Your report sounds unremarkable. The meaning of some of the phrases SVPB = supraventricular premature beat. We also refer to that as atrial ectopy. It is simply a premature beat that arises from electrical conduction within the atria. This are fairly common. They are most often not a [problem if these beats are isolated in nature and not converting to an independant rhythm that would be too fast. That would be SVT and if THAT were present could be a cause of a faint...
The sinus bradycardia is rate that is less than 60 (sinus decreases) This finding I think is very liely to correspond to the cause of your faint. The most common cause of fainting in general is called vaso-vagal syncope...
This is where you may experience some nausea as one posible trigger. Nausea among other stimuli may lead to a vagal nerve response that causes the heart rate to slow and the BP to drop and thus may cause a faint.
Vaso-vagal syncope is the most common cause of fainting.
The episodess of sinus rate decreases are consistent with this as being probable cause of you fainting...
Rare VE = Ventricular ectopy. This is also called a PVC. EVERYONE has a few per day and some people have more than others. If only a small number over 24 hours then this would be considered within normal limits. If you had a high number or runs of these of several to more beats (ventricular tachycardia) So less than about 50 > normal>> much greater than 50 suspicious as a potential connection to cause... if runs of beats that are greater than 4-5 at most the Ventricular tachycardia (nonsustain would be diagnosis. If ventricular tachycardia present then it would be different ball game with need to consult a cardiologist.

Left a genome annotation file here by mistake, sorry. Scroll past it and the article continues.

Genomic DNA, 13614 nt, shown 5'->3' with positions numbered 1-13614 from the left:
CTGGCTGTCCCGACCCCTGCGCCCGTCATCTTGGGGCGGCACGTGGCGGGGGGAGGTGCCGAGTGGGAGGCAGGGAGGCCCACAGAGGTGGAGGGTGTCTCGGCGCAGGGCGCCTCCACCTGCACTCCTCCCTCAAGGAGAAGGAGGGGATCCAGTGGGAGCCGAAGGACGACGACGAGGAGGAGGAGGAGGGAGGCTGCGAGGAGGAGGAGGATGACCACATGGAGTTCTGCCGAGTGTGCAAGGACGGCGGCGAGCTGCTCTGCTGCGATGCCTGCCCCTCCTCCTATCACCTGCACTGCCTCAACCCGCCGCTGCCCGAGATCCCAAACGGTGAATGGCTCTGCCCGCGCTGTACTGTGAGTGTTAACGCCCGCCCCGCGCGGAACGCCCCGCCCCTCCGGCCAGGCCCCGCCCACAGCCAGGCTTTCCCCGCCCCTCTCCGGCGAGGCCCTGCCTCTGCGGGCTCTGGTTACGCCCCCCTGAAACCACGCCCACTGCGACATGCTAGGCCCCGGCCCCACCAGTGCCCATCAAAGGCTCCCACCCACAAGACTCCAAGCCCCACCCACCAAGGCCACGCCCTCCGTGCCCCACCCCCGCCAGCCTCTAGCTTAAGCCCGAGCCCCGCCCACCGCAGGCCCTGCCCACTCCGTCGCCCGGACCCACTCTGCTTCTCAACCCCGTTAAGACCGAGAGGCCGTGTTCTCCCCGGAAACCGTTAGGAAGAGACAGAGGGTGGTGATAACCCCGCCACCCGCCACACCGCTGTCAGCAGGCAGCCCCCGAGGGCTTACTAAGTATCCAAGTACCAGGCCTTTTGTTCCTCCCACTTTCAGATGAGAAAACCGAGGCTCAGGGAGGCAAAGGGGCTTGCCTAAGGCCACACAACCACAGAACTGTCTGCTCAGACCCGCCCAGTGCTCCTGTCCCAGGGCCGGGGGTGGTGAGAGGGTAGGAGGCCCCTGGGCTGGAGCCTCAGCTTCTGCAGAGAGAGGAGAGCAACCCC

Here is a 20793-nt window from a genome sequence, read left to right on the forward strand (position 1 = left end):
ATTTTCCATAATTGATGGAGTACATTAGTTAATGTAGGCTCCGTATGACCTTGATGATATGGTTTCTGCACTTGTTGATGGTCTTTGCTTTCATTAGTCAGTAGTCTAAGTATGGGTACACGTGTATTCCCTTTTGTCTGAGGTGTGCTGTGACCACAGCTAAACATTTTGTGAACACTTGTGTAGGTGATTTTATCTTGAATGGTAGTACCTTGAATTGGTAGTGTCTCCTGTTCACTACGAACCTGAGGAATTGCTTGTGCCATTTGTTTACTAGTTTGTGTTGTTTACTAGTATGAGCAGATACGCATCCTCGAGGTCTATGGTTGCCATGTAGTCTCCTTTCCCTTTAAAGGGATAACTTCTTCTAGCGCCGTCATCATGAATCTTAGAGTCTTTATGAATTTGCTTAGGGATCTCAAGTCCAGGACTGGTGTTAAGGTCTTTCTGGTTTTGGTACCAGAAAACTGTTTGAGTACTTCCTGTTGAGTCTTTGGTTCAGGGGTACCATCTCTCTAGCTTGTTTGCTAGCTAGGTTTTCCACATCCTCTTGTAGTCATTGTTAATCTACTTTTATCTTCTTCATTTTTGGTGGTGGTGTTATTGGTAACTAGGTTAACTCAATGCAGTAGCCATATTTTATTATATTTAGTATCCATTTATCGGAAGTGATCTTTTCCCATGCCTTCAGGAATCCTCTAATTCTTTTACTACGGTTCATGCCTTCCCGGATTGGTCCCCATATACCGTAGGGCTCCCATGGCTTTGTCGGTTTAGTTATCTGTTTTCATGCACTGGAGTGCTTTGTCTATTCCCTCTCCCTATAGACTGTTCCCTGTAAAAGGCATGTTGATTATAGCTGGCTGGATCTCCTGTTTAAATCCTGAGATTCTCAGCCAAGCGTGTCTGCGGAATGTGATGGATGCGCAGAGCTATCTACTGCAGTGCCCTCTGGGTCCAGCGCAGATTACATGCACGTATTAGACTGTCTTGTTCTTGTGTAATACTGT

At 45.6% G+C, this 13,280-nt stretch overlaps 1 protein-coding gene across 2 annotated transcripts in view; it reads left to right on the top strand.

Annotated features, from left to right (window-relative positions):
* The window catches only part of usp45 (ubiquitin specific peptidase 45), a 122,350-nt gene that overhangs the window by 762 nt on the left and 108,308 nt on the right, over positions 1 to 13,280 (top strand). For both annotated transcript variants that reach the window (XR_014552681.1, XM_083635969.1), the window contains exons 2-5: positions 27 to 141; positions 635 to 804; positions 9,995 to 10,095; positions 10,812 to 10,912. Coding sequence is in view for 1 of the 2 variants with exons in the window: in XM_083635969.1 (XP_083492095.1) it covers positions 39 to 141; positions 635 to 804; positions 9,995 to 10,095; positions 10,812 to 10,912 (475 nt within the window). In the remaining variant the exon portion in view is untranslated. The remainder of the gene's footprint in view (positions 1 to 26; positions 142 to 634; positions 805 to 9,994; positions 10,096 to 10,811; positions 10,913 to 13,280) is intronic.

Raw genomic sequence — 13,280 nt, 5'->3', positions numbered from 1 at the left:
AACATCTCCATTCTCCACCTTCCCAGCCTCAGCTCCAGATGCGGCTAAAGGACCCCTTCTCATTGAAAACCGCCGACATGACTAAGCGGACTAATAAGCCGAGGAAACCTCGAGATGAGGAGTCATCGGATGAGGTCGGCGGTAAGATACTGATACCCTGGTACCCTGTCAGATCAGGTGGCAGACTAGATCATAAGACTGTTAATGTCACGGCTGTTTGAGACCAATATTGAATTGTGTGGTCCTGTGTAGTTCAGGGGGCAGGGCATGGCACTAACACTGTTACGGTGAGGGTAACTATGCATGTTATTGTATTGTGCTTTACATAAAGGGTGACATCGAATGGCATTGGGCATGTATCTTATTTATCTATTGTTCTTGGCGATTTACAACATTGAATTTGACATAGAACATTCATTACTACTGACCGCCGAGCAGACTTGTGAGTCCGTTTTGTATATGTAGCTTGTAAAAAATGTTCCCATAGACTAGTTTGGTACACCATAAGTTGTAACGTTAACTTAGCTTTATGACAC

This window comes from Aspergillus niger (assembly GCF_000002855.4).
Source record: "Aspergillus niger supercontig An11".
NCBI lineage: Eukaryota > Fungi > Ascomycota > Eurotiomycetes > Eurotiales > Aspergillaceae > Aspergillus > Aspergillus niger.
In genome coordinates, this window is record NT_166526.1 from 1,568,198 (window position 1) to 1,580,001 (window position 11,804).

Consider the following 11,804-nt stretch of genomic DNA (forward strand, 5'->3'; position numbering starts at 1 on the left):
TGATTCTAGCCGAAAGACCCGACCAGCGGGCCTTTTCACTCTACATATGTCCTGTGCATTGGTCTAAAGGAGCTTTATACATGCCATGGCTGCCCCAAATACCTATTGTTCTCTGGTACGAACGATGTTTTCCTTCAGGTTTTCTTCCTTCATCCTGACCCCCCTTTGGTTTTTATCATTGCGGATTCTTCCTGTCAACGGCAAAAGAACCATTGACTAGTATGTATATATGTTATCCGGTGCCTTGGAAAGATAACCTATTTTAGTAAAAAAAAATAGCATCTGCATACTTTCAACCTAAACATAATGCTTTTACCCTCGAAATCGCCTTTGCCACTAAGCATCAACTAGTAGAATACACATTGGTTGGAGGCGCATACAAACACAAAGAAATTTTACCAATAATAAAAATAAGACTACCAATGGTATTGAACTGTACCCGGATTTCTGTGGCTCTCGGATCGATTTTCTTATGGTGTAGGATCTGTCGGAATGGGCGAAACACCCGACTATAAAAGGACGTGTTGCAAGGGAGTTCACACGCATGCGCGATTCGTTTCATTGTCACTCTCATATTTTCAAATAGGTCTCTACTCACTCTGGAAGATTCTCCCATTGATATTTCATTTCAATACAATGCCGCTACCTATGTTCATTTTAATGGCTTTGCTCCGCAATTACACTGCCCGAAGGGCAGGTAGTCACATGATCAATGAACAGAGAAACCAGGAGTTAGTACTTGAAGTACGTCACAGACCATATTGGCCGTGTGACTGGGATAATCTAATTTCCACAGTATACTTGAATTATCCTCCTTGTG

The conclusion did NOT identify any episodes of ventricular tachycardia which is good!
It did not give any indication of an AV block (an electrical circuit delay within the heart) This is also good news for you.
The lack of those findings means that you are most likely NOT looking at any need for anti-arrythmia medication or a need for a pacemaker...
SO your study would support vaso-vagal suncope as being most likley cause of faint.. Attention to observe blood pressure with orthostatic position changes woiuld be recommended for you.(Check BP laying down, >>sitting >> standing) and watch for any abnormal drop.
It also becomes of increased interest if you feel light headed at other times before or since this event??
Sense of light headedness may be indicator for risk of future similar fainting events.
I hope this informati0on helps!
Let me know if you have further questions and I will be happy to get back with you!
If my answer has been helpful and to your satisfaction then please remember to leave positive feedback. Thank You and Best Regards,
Anthony Bray MD